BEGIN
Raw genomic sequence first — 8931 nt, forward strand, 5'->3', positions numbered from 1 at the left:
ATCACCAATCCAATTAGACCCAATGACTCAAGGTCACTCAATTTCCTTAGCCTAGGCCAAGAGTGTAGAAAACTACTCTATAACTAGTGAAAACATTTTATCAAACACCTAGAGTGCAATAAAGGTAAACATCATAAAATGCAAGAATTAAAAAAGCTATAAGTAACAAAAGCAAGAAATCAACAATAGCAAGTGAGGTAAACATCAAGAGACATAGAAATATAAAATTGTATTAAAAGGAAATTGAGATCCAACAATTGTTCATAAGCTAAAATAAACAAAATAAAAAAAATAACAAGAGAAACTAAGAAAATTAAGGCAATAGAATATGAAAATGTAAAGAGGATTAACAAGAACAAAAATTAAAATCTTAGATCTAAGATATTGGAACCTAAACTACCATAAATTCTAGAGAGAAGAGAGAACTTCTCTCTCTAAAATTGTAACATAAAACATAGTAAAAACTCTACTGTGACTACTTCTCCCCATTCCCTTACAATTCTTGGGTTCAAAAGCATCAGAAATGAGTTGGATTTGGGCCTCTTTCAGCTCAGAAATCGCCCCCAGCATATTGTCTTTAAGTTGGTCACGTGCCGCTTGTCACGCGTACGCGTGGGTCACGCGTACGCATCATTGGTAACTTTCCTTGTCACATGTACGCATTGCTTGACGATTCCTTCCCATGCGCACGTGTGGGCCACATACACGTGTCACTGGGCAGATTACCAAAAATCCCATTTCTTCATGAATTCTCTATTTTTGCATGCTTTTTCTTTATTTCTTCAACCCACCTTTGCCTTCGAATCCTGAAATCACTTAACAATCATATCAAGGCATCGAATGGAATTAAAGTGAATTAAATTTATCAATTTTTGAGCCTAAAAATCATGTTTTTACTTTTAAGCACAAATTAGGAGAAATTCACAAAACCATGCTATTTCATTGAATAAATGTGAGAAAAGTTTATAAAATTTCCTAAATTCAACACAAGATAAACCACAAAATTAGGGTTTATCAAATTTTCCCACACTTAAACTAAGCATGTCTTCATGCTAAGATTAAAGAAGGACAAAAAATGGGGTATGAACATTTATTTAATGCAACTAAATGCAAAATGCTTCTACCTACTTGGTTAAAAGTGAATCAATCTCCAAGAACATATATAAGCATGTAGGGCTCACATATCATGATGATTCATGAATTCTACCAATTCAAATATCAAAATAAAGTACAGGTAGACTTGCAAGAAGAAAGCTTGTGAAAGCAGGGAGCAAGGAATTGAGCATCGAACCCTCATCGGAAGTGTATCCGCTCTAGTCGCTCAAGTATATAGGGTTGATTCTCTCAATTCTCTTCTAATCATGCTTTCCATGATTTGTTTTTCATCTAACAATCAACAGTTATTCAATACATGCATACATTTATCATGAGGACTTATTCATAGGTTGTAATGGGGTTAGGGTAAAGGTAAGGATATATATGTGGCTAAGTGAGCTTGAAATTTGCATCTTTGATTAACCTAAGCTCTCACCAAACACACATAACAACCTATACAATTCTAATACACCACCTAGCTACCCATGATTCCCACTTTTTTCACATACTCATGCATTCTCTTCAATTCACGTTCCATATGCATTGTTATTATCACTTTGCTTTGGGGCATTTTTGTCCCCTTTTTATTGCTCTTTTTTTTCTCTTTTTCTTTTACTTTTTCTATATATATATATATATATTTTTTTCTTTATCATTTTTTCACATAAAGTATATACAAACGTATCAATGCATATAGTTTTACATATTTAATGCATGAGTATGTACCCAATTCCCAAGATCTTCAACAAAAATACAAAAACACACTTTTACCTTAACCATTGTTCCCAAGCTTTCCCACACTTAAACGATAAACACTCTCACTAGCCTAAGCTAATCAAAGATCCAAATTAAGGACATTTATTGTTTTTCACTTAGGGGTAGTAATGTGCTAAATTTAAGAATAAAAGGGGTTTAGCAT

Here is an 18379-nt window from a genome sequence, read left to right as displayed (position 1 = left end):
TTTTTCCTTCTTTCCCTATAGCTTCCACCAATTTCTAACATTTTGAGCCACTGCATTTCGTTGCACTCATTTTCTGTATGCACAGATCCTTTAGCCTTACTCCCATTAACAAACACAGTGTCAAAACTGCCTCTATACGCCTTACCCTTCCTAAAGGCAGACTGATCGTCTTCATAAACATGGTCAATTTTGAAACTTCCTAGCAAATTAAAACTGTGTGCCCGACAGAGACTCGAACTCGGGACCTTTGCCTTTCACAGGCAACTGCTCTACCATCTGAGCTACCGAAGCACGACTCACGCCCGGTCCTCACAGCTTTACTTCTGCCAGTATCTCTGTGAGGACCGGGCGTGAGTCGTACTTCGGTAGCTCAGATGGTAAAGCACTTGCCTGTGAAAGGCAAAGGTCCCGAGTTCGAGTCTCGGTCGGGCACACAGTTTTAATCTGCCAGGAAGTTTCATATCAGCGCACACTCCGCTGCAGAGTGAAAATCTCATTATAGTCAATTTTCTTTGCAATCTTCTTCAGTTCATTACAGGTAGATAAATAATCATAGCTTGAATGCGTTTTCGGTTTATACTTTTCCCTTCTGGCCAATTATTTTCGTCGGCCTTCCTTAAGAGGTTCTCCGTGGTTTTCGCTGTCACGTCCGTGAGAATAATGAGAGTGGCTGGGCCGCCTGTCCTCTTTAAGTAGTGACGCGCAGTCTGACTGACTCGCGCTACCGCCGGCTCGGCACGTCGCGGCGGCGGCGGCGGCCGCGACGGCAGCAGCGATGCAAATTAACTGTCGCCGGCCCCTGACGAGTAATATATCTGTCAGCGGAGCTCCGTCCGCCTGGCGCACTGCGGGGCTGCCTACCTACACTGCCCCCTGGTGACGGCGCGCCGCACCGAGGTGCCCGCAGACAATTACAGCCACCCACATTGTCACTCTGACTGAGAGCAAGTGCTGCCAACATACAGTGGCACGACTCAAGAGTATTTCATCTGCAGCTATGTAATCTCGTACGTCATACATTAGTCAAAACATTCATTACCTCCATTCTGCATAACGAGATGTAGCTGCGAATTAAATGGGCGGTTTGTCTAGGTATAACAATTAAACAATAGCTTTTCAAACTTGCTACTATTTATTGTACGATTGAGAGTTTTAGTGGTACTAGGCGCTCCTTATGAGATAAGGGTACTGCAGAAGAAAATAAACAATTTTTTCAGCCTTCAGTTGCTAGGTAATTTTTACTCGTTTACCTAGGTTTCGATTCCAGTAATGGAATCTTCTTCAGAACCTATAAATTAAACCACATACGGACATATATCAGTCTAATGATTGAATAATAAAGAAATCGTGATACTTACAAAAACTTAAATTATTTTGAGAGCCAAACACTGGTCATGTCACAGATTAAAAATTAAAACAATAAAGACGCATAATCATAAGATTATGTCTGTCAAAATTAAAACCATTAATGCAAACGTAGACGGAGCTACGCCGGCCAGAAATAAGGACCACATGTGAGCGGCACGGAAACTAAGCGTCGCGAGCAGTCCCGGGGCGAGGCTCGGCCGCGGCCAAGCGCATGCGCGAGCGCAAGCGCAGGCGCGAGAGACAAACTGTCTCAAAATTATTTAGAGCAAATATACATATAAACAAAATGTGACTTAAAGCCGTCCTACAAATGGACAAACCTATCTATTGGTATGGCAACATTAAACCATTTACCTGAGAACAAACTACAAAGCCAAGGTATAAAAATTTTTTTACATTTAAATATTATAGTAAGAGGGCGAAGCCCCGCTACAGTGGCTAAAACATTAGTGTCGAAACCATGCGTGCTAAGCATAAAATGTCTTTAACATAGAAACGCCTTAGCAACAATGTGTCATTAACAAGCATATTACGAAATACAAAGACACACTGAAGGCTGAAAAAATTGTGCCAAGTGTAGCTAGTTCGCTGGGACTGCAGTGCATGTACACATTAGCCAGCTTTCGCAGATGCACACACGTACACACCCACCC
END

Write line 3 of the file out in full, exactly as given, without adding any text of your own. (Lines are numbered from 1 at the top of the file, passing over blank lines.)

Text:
Here is an 18379-nt window from a genome sequence, read left to right as displayed (position 1 = left end):